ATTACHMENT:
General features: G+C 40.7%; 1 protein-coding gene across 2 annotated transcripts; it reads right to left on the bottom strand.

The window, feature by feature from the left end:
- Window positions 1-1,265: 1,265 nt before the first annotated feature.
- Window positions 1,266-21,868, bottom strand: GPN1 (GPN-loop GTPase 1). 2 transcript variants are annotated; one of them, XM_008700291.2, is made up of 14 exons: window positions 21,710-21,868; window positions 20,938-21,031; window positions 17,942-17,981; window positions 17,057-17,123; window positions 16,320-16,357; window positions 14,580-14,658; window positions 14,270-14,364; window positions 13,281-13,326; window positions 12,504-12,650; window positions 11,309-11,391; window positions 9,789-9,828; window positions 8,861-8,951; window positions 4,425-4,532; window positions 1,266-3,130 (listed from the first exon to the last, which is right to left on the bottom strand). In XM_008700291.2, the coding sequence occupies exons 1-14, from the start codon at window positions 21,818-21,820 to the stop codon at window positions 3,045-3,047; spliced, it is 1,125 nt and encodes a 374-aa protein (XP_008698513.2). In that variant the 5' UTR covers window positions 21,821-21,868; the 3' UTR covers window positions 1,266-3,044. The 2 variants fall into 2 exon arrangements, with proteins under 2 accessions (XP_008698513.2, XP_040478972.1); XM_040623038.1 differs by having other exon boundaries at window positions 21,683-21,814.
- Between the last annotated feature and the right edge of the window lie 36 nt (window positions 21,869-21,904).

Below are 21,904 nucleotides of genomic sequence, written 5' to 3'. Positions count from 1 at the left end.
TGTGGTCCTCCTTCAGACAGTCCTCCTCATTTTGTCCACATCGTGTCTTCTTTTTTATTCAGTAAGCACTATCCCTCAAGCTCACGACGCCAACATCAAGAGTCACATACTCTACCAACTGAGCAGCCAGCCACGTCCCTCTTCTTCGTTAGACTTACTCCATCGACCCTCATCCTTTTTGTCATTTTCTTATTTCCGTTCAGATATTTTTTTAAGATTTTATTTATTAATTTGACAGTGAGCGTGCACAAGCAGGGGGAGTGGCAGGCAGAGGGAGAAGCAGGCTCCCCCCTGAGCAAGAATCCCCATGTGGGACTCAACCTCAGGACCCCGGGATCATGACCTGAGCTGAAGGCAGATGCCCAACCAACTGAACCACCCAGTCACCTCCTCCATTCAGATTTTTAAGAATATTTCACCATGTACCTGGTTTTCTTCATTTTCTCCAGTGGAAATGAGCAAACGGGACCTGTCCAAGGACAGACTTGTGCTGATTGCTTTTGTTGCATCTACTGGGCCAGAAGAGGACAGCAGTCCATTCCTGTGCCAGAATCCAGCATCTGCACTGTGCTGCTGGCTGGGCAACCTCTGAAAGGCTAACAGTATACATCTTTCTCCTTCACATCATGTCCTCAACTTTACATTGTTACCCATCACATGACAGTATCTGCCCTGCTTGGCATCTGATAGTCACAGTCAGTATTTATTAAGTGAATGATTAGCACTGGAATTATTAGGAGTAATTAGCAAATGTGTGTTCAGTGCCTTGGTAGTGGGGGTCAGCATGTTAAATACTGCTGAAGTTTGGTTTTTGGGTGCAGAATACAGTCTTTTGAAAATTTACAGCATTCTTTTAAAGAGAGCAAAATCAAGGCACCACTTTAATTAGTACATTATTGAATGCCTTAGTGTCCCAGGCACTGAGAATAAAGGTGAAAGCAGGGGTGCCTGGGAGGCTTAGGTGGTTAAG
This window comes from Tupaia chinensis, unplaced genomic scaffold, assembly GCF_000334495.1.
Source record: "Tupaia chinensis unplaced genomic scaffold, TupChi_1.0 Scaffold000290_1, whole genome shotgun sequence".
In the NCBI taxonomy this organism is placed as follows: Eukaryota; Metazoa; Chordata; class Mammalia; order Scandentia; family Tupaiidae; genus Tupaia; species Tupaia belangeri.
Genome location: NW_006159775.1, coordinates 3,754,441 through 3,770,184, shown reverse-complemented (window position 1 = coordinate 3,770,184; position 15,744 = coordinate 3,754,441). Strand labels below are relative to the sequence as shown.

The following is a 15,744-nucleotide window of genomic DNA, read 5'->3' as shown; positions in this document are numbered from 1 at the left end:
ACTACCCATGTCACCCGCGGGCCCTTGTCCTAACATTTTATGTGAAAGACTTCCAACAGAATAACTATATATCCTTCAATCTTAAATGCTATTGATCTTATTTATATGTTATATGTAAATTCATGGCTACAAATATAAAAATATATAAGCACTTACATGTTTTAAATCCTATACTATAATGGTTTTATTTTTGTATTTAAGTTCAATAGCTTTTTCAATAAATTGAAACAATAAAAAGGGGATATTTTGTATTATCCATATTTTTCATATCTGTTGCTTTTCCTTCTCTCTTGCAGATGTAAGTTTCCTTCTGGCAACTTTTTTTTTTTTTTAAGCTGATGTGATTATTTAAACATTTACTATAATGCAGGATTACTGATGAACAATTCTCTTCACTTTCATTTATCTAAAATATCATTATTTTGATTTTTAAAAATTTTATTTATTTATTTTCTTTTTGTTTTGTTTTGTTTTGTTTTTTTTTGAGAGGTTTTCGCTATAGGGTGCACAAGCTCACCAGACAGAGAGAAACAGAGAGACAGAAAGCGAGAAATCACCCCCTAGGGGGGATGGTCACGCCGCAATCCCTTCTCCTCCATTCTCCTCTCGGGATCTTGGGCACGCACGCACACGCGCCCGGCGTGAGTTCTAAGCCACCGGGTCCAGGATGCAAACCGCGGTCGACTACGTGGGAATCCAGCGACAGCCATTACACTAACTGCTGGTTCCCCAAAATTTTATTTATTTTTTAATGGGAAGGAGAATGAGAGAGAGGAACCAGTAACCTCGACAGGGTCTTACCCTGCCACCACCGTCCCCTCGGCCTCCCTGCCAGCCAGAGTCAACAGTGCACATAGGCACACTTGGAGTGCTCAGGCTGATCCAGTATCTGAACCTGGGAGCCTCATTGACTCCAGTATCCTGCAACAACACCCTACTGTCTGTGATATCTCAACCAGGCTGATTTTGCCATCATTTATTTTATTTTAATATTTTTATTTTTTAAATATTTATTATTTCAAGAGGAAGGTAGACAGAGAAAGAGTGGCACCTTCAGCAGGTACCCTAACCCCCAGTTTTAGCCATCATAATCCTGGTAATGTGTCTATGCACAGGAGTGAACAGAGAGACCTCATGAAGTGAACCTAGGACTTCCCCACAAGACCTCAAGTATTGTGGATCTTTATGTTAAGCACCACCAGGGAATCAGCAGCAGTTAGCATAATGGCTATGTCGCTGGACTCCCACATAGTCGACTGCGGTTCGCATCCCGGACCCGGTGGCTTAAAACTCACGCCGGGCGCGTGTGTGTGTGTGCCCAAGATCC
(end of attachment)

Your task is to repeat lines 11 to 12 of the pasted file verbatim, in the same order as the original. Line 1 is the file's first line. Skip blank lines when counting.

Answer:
Genome location: NW_006159775.1, coordinates 3,754,441 through 3,770,184, shown reverse-complemented (window position 1 = coordinate 3,770,184; position 15,744 = coordinate 3,754,441). Strand labels below are relative to the sequence as shown.

The following is a 15,744-nucleotide window of genomic DNA, read 5'->3' as shown; positions in this document are numbered from 1 at the left end: